The Original Dry Bag Steak | Make Artisan Dry Age Steak at Home › Forums › Dry Aging Steak › Dry Aging Steak with UMAi Dry® › 42 Day Prime Ribeye
- This topic has 15 replies, 4 voices, and was last updated 9 years, 5 months ago by Anonymous.
December 31, 2011 at 10:15 pm #1332
There’s just a quickie results post. I pulled my prime grade ribeye after 42 days, mostly because I want to grill some up for New Years Eve. The primal was 13.89# fresh, the end weight was 11.2#. Add another 2.8# in trim and fat and we’re looking at 20% moisture loss and another 20% trim loss. This puts the total cost for me right at $16/lb for 42 day, dry aged, prim ribeye. That’s a far cry from the local specialty shop that charges right at $30-$35/lb for the same stuff.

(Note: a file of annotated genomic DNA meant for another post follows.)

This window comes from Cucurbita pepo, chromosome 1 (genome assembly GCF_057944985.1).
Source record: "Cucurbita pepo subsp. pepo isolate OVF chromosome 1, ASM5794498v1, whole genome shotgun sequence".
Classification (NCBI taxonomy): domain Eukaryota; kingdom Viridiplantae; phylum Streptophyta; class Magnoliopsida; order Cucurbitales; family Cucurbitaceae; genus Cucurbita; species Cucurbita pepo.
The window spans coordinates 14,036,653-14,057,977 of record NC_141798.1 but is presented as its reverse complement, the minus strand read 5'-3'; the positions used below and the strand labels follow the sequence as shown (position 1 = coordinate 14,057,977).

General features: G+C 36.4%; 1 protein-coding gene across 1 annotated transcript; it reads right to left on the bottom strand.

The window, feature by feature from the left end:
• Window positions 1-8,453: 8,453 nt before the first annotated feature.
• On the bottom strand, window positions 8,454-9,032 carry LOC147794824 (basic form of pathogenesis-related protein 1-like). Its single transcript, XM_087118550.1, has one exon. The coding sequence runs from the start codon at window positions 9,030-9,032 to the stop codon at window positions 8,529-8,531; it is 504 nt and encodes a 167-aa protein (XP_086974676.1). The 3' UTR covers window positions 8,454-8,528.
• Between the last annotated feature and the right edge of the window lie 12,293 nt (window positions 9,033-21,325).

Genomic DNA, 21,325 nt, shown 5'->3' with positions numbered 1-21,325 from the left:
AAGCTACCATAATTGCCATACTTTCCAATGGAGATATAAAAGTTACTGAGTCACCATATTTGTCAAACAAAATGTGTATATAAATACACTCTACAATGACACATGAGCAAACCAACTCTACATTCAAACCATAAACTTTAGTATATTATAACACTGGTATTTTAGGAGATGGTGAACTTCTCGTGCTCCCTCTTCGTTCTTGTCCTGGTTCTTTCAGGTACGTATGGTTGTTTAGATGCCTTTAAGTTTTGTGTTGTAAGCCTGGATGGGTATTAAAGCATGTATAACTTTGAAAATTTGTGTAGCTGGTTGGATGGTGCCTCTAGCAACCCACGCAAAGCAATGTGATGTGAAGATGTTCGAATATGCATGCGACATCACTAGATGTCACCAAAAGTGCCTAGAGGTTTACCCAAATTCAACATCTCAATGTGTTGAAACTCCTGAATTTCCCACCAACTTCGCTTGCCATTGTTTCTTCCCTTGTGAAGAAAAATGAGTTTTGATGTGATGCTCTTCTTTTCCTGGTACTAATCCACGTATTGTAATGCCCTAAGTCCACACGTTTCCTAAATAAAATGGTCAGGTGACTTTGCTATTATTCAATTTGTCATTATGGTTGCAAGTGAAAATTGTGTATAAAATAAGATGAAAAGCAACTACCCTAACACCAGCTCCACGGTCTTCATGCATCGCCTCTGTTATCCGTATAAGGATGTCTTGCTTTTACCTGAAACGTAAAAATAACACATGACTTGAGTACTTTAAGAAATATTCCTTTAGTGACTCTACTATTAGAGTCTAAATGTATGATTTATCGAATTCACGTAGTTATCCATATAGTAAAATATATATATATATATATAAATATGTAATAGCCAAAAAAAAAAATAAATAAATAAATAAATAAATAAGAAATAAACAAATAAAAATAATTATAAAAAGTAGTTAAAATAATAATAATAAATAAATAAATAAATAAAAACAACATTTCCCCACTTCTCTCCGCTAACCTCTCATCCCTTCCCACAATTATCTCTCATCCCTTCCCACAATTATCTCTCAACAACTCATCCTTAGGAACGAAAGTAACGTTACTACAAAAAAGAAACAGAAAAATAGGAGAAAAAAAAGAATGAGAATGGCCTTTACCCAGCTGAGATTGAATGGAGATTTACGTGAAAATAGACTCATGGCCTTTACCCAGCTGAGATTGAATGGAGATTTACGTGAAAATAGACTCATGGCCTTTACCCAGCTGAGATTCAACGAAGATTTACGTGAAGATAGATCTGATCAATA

Anyway, here’s a few pictures:
I’m cooking some tonight and will let y’all know how they tasted. Thanks for looking.December 31, 2011 at 11:07 pm #5286
You’re headed toward some good eating! The marbling throughout looks terrific!December 31, 2011 at 11:12 pm #5287
Thank goodness, I had 5 prime primals to choose from that day and as best I could tell, this was the best. Here’s to good eats…happy New Year!January 1, 2012 at 12:58 am #5288
Here’s the money shot:
This was a good steak, very happy right now…slipping into my meat coma.January 1, 2012 at 2:13 am #5289
It’s history now, but I have to raise my proverbial question (or little voice in the wilderness some would say…) but do you like beef jerky? If you don’t then don’t bother reading any further.